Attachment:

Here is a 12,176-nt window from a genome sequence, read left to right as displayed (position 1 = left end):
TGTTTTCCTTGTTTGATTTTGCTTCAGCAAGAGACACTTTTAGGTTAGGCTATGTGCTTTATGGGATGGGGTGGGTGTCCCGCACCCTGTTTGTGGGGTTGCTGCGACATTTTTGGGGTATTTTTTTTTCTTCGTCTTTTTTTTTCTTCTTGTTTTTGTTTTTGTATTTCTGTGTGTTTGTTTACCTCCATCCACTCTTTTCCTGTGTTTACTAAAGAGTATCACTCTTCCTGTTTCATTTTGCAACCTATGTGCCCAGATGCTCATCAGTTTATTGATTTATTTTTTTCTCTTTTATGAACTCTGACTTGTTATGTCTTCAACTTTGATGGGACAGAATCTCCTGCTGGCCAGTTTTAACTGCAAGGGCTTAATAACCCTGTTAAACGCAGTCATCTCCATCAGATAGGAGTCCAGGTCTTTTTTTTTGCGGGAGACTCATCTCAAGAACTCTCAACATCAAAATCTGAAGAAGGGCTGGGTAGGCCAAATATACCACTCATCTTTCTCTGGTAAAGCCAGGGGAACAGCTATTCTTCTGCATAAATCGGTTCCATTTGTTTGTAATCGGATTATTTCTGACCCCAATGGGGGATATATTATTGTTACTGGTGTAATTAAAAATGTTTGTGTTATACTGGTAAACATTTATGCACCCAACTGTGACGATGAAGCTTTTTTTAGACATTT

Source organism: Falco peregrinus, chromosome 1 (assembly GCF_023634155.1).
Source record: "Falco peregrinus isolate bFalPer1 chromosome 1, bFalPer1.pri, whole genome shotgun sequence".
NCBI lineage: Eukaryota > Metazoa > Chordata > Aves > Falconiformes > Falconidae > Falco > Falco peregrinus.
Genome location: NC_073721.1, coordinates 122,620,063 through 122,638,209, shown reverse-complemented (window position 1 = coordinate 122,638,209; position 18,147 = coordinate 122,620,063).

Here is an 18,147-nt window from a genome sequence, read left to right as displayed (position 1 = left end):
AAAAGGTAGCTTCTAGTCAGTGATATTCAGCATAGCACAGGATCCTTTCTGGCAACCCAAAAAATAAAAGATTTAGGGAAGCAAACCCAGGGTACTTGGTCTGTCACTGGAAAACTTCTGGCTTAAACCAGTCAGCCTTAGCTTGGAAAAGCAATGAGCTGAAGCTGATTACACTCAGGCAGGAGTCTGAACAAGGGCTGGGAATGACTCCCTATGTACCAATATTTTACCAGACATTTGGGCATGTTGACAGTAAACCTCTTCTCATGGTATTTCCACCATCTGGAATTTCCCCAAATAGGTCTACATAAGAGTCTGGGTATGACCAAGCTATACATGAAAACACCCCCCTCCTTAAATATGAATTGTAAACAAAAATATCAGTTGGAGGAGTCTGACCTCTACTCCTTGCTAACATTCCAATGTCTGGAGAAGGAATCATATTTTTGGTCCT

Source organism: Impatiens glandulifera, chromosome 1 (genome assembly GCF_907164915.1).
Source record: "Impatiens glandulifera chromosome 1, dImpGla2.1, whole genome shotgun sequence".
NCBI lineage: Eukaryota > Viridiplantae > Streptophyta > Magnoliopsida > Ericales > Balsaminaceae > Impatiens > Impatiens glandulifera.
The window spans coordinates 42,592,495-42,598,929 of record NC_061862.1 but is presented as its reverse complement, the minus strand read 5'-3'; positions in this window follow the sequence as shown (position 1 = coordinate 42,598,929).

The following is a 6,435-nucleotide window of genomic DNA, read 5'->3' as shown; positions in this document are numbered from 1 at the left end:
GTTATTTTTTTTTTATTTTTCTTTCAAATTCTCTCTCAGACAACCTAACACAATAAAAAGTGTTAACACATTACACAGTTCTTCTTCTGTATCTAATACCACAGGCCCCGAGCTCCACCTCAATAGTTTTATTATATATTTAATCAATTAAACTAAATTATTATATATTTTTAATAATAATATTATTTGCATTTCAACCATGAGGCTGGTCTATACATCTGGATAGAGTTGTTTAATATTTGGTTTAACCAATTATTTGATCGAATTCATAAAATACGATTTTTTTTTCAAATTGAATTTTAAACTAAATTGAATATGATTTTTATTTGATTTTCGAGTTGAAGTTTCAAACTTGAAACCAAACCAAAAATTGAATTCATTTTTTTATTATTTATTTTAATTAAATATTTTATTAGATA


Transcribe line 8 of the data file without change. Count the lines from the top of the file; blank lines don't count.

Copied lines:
AAAAGGTAGCTTCTAGTCAGTGATATTCAGCATAGCACAGGATCCTTTCTGGCAACCCAAAAAATAAAAGATTTAGGGAAGCAAACCCAGGGTACTTGGTCTGTCACTGGAAAACTTCTGGCTTAAACCAGTCAGCCTTAGCTTGGAAAAGCAATGAGCTGAAGCTGATTACACTCAGGCAGGAGTCTGAACAAGGGCTGGGAATGACTCCCTATGTACCAATATTTTACCAGACATTTGGGCATGTTGACAGTAAACCTCTTCTCATGGTATTTCCACCATCTGGAATTTCCCCAAATAGGTCTACATAAGAGTCTGGGTATGACCAAGCTATACATGAAAACACCCCCCTCCTTAAATATGAATTGTAAACAAAAATATCAGTTGGAGGAGTCTGACCTCTACTCCTTGCTAACATTCCAATGTCTGGAGAAGGAATCATATTTTTGGTCCT